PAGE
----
Magic vs. Mental Illness

Much that I have said in the past regarding the power of Fantasy literature and its potential to positively impact the real world. It led the literary charge against the cross-eyed monster that is sexism, shows worlds without human racial stereotypes, and is now among the vanguard against the blind monster that is homophobia along with all other anti-LGBTG+ sentiments

But that is not the end and, as expected, the beginning of this this page is truly best done with a quote for the great J.R.R. Tolkien: "Fantasy is escapist, and that is its glory. If a soldier is imprisoned by the enemy, don't we consider it his duty to escape?...If we value the freedom of mind and soul, if we're partisans of liberty, then it's our plain duty to escape, and to take as many people with us as we can!" 

But what if the prison is not made of steel? What if the enemy is not another person or persons? What if escape is not so simple as pilfering a key, bribing a guard, finding and then cunningly exploiting a weakness in the defenses, or even getting rescued and then fighting your way out to glorious freedom?

What if the jail is your own mind and the guards your own thoughts?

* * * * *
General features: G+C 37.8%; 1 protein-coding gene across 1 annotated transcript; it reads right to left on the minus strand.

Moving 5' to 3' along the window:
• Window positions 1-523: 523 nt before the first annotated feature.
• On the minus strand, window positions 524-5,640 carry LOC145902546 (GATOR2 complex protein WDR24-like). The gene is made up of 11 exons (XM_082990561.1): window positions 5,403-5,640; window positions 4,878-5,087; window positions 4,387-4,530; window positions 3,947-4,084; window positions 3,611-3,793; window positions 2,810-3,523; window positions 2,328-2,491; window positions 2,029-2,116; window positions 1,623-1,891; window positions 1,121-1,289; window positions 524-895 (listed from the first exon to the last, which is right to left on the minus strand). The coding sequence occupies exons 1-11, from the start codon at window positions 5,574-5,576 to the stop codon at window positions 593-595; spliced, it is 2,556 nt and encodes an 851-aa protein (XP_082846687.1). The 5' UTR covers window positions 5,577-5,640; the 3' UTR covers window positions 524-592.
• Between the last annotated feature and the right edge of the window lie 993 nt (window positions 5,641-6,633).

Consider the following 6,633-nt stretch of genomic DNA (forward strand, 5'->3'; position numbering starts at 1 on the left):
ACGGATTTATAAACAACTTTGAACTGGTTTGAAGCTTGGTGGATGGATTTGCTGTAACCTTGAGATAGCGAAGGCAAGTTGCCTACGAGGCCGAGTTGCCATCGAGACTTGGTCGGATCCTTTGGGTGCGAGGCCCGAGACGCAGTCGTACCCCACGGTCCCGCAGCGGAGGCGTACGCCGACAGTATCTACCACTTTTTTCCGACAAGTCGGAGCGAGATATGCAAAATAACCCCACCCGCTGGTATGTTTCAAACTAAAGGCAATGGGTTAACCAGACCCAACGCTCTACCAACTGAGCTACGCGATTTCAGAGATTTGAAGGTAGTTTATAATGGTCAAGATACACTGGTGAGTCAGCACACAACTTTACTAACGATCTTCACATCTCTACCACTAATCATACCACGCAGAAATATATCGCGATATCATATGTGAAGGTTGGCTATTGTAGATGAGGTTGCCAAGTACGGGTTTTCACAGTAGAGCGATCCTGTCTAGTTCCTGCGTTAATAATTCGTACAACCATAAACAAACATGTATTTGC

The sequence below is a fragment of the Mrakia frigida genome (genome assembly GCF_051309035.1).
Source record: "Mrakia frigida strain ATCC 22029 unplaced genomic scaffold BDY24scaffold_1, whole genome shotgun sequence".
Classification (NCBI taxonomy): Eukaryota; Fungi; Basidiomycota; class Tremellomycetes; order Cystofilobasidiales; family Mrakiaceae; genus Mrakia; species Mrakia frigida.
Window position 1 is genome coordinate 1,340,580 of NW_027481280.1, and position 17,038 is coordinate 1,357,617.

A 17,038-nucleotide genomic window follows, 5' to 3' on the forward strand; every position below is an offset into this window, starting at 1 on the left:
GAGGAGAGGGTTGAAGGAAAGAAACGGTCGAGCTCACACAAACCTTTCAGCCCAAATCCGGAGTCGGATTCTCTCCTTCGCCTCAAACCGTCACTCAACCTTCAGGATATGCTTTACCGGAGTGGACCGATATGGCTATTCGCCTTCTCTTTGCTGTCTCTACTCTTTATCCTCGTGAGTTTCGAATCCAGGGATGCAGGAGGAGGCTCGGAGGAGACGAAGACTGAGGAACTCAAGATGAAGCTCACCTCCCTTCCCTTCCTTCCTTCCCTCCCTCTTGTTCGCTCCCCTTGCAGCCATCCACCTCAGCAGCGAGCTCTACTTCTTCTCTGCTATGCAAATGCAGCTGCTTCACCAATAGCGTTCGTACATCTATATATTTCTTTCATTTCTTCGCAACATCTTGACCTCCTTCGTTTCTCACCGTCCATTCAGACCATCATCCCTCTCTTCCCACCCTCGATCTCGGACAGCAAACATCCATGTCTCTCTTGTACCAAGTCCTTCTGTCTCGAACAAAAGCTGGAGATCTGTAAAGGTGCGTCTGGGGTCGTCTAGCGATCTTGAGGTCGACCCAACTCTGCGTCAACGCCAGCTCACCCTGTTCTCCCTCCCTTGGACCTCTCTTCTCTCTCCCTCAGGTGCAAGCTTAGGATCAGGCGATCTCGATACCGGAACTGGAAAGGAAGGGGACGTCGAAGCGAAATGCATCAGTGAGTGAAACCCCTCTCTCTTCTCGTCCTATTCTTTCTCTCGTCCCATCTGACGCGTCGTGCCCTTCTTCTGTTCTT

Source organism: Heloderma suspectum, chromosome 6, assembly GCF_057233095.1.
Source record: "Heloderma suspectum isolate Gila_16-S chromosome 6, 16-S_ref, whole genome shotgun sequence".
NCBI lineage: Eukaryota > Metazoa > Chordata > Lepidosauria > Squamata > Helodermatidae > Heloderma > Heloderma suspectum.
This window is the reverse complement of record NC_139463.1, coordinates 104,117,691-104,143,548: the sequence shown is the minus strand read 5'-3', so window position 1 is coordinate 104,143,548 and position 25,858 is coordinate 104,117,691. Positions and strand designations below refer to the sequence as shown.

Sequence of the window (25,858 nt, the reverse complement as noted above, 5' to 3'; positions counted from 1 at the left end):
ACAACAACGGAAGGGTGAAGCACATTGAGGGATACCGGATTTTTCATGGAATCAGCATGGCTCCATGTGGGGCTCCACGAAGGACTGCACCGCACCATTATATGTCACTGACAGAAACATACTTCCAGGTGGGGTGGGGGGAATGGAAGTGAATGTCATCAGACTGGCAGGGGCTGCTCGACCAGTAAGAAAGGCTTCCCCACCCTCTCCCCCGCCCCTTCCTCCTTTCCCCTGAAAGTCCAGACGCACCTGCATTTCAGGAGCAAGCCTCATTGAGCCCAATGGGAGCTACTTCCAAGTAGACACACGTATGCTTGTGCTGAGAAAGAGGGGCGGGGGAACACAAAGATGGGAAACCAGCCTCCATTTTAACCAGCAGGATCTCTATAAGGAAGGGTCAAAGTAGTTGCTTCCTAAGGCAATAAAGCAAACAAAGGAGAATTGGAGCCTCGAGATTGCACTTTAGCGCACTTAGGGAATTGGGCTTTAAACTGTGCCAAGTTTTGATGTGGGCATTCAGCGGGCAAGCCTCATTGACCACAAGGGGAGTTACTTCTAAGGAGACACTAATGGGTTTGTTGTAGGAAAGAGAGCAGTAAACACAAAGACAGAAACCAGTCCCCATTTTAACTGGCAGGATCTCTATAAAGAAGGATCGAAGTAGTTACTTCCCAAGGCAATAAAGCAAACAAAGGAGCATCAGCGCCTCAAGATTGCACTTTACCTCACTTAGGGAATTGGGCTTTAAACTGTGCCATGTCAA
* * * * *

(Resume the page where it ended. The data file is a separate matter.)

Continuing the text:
Naturally I speak of mental illness and other issues, namely addiction, that negatively impact one's mind. As described by this (linked) article on Mugglenet, "Mental health problems and addiction often go hand-in-hand to cause a variety of difficulties. But a growing movement towards comprehensive mental health care has helped to shape this world in many ways. Some people struggling with mental health concerns and addiction can turn to fantasy literature like Harry Potter to help them overcome their issues." Sound odd? If so, it should not as Fantasy throws open the doors of a mind, revealing a realm that "is wide and deep and high and filled with many things: all manner of beasts and birds are found there; shoreless seas and stars uncounted; beauty that is an enchantment, and an ever-present peril; both joy and sorrow as sharp as swords." It is the latter two that are the key, or keys, rather, as they show the reader the full spectrum of human emotion in situations that, Fantastical though they are, set our hearts racing and eyes streaming with tears both happy and sad when triumphant good or tragic ill befalls the main protagonists. Permit me now to offer another Tolkien quote: "I have claimed that Escape is one of the main functions of fairy-stories, and since I do not disapprove of them, it is plain that I do not accept the tone of scorn or pity with which “Escape” is now so often used: a tone for which the uses of the word outside literary criticism give no warrant at all. Why should a man be scorned if, finding himself in prison, he tries to get out and go home? Or if, when he cannot do so, he thinks and talks about other topics than jailers and prison-walls? The world outside has not become less real because the prisoner cannot see it. In using escape in this way the critics have chosen the wrong word, and, what is more, they are confusing, not always by sincere error, the Escape of the Prisoner with the Flight of the Deserter."